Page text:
In discussing gender-based wages, there are five approaches to explaining the inequalities that have plagued female U.S. laborers since their collective advent into the workforce in the 1940s. The five explanations typically cited by economists are segregation, human capital, employer preference, statistical discrimination, and institutional discrimination.
Segregation refers to the differences among professions. This approach takes into account the fact that there are occupations that generally have higher wages than other occupations. This is related to gender-based wage differences because women may typically be drawn away from the higher paying occupations because of societal gender roles and stereotypes.
The second approach to explaining gender-based wage inequality is human capital. Human capital acknowledges the fact that often times women invest in human capital that will have lower market returns because they avoid getting involved in career areas that may interfere with their familial duties later in life. Because women invest in less or lower returning human capital they tend to make lower wages than men who invest in more valuable human capital.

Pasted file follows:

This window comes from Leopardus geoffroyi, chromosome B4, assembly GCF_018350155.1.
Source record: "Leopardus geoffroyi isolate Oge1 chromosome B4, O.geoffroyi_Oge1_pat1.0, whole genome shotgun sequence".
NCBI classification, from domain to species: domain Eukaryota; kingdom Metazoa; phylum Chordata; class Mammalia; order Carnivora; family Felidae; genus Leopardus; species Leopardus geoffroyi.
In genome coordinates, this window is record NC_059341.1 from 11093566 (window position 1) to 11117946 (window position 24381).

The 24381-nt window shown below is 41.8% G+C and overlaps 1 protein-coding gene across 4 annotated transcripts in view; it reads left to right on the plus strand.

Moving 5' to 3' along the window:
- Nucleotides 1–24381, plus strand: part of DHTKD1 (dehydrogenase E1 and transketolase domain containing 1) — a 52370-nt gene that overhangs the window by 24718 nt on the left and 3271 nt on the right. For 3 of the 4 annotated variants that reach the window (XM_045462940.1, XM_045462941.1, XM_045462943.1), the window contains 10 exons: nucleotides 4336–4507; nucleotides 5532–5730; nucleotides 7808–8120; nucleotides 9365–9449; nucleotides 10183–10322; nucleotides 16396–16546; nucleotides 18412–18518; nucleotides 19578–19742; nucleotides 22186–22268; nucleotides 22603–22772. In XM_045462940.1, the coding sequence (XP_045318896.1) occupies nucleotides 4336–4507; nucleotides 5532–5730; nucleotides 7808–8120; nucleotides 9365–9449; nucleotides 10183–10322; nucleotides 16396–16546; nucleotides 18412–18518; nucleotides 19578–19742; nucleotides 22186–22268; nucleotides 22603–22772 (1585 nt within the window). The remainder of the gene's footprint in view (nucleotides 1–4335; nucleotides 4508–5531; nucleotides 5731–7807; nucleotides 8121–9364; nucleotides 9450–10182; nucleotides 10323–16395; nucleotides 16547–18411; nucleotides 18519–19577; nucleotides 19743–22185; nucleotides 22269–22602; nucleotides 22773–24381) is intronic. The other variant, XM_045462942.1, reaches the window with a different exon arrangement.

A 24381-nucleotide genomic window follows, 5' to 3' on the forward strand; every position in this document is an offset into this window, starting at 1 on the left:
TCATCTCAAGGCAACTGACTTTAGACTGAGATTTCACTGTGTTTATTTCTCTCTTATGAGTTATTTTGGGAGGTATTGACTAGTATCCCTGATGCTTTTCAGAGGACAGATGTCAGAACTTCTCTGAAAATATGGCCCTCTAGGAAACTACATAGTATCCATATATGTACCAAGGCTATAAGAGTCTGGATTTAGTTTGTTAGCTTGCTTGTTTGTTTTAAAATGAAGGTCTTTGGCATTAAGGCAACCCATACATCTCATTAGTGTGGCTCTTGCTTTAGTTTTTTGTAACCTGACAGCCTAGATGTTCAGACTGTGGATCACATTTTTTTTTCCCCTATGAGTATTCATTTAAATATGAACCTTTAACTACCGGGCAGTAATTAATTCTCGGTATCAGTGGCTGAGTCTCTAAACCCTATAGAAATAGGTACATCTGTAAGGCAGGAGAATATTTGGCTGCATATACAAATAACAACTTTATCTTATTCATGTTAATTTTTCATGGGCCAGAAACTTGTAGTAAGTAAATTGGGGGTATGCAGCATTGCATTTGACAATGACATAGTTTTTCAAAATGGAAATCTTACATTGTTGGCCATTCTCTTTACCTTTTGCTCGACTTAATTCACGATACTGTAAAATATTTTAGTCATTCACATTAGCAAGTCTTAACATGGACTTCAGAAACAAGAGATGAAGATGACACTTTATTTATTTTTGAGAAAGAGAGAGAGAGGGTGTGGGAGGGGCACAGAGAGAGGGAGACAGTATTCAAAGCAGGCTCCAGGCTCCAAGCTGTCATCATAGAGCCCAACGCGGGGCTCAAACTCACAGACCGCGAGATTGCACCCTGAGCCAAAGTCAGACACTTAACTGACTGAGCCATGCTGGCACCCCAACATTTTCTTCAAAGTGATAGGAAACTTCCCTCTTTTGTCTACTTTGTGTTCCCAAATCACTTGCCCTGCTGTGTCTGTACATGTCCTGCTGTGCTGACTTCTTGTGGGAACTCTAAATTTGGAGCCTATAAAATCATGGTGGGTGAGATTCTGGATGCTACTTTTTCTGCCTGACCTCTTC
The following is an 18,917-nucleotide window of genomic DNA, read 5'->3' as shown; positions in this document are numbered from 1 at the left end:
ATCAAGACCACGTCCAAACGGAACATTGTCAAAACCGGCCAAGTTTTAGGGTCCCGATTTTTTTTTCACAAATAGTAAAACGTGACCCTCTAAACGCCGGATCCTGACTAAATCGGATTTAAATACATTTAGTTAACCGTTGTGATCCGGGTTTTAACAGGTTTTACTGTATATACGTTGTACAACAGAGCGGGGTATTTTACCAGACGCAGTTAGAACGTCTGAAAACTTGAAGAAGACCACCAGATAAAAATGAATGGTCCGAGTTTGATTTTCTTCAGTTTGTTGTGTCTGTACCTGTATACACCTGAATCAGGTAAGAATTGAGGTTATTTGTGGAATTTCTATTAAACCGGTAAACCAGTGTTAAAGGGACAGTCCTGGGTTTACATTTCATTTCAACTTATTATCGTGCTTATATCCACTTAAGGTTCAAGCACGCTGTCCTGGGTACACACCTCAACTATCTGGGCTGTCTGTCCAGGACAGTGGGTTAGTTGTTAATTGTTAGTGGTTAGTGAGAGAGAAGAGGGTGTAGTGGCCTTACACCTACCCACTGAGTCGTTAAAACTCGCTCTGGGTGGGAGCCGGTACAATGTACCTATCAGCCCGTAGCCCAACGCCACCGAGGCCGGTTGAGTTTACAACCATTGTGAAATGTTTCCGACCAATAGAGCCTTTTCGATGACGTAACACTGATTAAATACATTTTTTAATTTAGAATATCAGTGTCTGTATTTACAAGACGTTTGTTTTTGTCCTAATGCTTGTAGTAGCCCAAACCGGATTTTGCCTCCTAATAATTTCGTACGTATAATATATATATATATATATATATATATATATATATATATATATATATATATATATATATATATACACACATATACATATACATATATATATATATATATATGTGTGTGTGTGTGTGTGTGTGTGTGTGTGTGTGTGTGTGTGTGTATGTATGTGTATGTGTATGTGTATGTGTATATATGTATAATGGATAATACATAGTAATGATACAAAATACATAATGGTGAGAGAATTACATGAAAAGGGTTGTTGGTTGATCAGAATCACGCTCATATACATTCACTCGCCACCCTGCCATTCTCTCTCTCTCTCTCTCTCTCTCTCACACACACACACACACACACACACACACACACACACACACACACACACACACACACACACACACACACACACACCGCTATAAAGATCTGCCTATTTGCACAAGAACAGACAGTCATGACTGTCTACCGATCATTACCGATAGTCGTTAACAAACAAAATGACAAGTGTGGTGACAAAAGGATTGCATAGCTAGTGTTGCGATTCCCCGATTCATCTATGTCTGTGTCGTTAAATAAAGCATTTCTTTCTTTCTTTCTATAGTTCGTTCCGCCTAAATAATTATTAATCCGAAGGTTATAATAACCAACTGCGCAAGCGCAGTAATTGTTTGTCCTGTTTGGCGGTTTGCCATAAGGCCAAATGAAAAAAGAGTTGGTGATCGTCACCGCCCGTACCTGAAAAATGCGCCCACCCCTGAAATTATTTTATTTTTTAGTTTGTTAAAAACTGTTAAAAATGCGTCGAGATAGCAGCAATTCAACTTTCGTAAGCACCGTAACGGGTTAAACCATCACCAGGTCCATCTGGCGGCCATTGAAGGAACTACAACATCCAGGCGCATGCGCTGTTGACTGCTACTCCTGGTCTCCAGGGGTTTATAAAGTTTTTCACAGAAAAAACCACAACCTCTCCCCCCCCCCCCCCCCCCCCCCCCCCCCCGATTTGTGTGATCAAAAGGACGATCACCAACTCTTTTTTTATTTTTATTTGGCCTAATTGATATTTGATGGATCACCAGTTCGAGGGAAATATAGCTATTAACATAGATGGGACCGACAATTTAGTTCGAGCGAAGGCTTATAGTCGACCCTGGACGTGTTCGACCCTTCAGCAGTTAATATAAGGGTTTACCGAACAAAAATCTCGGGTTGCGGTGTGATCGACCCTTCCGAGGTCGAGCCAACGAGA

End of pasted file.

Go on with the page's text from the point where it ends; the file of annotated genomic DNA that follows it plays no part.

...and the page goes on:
The remaining explanations of gender-based wage differences fall under the umbrella category of discrimination. Employer preference discusses the ways in which employers differentiate between potential employees based on noneconomic factors such as physical appearance. Statistical discrimination uses the ways in which employers stereotype groups of people and therefore avoid hiring certain people because of their association with a typical group. This plays into the gender-based wage gap because employers tend to view women as the group they are a part of – the female population – instead of considering each particular woman’s individual human capital. The final approach to explaining gender-based wage differences is institutional discrimination. Institutional discrimination refers to the occurrence of specific groups being disadvantaged by particular rules or systems.
One industry that has a larger-than-average gender-based wage gap is the real estate industry. The Bureau of Labor Statistics performed a 2013 study in which female real estate agents were found to earn 60.6 percent of male real estate agent wages. This is over 20 percentage points lower than the overall gender-based wage gap, collected in 2012, showing that on average, the median female salary was 81 percent of...